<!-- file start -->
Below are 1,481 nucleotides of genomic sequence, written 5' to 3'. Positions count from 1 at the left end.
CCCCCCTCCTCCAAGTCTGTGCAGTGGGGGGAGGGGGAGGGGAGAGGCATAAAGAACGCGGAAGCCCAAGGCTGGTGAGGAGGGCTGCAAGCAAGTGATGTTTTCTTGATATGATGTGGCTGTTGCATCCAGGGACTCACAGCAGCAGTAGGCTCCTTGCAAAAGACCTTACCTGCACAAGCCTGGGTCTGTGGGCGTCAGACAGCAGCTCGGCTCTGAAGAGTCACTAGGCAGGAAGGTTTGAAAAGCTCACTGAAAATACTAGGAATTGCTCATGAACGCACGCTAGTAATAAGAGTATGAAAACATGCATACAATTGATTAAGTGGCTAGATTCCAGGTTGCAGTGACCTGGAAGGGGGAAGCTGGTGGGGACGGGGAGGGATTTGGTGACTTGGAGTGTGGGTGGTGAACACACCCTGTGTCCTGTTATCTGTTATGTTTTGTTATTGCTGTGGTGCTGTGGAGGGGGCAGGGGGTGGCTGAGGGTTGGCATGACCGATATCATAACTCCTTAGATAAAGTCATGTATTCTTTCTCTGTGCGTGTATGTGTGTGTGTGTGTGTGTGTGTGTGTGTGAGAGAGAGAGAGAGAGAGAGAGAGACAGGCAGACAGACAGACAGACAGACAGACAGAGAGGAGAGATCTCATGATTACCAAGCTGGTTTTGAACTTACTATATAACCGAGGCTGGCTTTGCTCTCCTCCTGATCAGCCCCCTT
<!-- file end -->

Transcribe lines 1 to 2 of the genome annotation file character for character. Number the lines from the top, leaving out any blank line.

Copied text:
Below are 1,481 nucleotides of genomic sequence, written 5' to 3'. Positions count from 1 at the left end.
CCCCCCTCCTCCAAGTCTGTGCAGTGGGGGGAGGGGGAGGGGAGAGGCATAAAGAACGCGGAAGCCCAAGGCTGGTGAGGAGGGCTGCAAGCAAGTGATGTTTTCTTGATATGATGTGGCTGTTGCATCCAGGGACTCACAGCAGCAGTAGGCTCCTTGCAAAAGACCTTACCTGCACAAGCCTGGGTCTGTGGGCGTCAGACAGCAGCTCGGCTCTGAAGAGTCACTAGGCAGGAAGGTTTGAAAAGCTCACTGAAAATACTAGGAATTGCTCATGAACGCACGCTAGTAATAAGAGTATGAAAACATGCATACAATTGATTAAGTGGCTAGATTCCAGGTTGCAGTGACCTGGAAGGGGGAAGCTGGTGGGGACGGGGAGGGATTTGGTGACTTGGAGTGTGGGTGGTGAACACACCCTGTGTCCTGTTATCTGTTATGTTTTGTTATTGCTGTGGTGCTGTGGAGGGGGCAGGGGGTGGCTGAGGGTTGGCATGACCGATATCATAACTCCTTAGATAAAGTCATGTATTCTTTCTCTGTGCGTGTATGTGTGTGTGTGTGTGTGTGTGTGTGTGTGAGAGAGAGAGAGAGAGAGAGAGAGACAGGCAGACAGACAGACAGACAGACAGACAGAGAGGAGAGATCTCATGATTACCAAGCTGGTTTTGAACTTACTATATAACCGAGGCTGGCTTTGCTCTCCTCCTGATCAGCCCCCTT